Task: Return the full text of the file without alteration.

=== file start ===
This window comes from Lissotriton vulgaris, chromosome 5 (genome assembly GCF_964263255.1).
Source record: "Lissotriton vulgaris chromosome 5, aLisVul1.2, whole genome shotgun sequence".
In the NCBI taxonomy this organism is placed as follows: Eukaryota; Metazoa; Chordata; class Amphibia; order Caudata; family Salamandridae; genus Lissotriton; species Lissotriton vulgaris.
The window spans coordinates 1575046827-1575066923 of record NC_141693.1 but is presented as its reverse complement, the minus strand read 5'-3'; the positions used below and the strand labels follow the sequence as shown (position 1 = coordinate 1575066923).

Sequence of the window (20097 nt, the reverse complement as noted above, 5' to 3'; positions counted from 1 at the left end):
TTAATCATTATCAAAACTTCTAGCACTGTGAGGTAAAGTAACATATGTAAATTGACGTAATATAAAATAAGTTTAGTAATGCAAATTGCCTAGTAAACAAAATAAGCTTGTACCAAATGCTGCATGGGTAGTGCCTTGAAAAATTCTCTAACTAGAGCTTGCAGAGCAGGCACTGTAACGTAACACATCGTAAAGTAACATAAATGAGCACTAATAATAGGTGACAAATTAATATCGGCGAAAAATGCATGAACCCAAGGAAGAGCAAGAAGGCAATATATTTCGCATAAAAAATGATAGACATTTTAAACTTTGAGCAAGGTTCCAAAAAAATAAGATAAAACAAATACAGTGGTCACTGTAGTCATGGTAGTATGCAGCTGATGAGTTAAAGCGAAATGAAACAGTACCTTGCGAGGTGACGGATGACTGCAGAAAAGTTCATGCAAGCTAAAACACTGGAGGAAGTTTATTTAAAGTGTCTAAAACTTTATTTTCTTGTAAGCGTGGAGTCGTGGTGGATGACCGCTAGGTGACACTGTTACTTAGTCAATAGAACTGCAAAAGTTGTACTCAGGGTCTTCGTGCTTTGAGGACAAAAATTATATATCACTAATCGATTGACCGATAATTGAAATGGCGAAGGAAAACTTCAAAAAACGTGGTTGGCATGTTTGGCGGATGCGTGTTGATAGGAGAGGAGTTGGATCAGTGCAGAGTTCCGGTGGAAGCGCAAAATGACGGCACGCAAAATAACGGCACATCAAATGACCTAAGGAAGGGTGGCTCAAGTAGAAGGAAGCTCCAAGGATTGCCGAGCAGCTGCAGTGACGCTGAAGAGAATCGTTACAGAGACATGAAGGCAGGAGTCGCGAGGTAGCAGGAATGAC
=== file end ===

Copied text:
This window comes from Lissotriton vulgaris, chromosome 5 (genome assembly GCF_964263255.1).
Source record: "Lissotriton vulgaris chromosome 5, aLisVul1.2, whole genome shotgun sequence".
In the NCBI taxonomy this organism is placed as follows: Eukaryota; Metazoa; Chordata; class Amphibia; order Caudata; family Salamandridae; genus Lissotriton; species Lissotriton vulgaris.
The window spans coordinates 1575046827-1575066923 of record NC_141693.1 but is presented as its reverse complement, the minus strand read 5'-3'; the positions used below and the strand labels follow the sequence as shown (position 1 = coordinate 1575066923).

Sequence of the window (20097 nt, the reverse complement as noted above, 5' to 3'; positions counted from 1 at the left end):
TTAATCATTATCAAAACTTCTAGCACTGTGAGGTAAAGTAACATATGTAAATTGACGTAATATAAAATAAGTTTAGTAATGCAAATTGCCTAGTAAACAAAATAAGCTTGTACCAAATGCTGCATGGGTAGTGCCTTGAAAAATTCTCTAACTAGAGCTTGCAGAGCAGGCACTGTAACGTAACACATCGTAAAGTAACATAAATGAGCACTAATAATAGGTGACAAATTAATATCGGCGAAAAATGCATGAACCCAAGGAAGAGCAAGAAGGCAATATATTTCGCATAAAAAATGATAGACATTTTAAACTTTGAGCAAGGTTCCAAAAAAATAAGATAAAACAAATACAGTGGTCACTGTAGTCATGGTAGTATGCAGCTGATGAGTTAAAGCGAAATGAAACAGTACCTTGCGAGGTGACGGATGACTGCAGAAAAGTTCATGCAAGCTAAAACACTGGAGGAAGTTTATTTAAAGTGTCTAAAACTTTATTTTCTTGTAAGCGTGGAGTCGTGGTGGATGACCGCTAGGTGACACTGTTACTTAGTCAATAGAACTGCAAAAGTTGTACTCAGGGTCTTCGTGCTTTGAGGACAAAAATTATATATCACTAATCGATTGACCGATAATTGAAATGGCGAAGGAAAACTTCAAAAAACGTGGTTGGCATGTTTGGCGGATGCGTGTTGATAGGAGAGGAGTTGGATCAGTGCAGAGTTCCGGTGGAAGCGCAAAATGACGGCACGCAAAATAACGGCACATCAAATGACCTAAGGAAGGGTGGCTCAAGTAGAAGGAAGCTCCAAGGATTGCCGAGCAGCTGCAGTGACGCTGAAGAGAATCGTTACAGAGACATGAAGGCAGGAGTCGCGAGGTAGCAGGAATGAC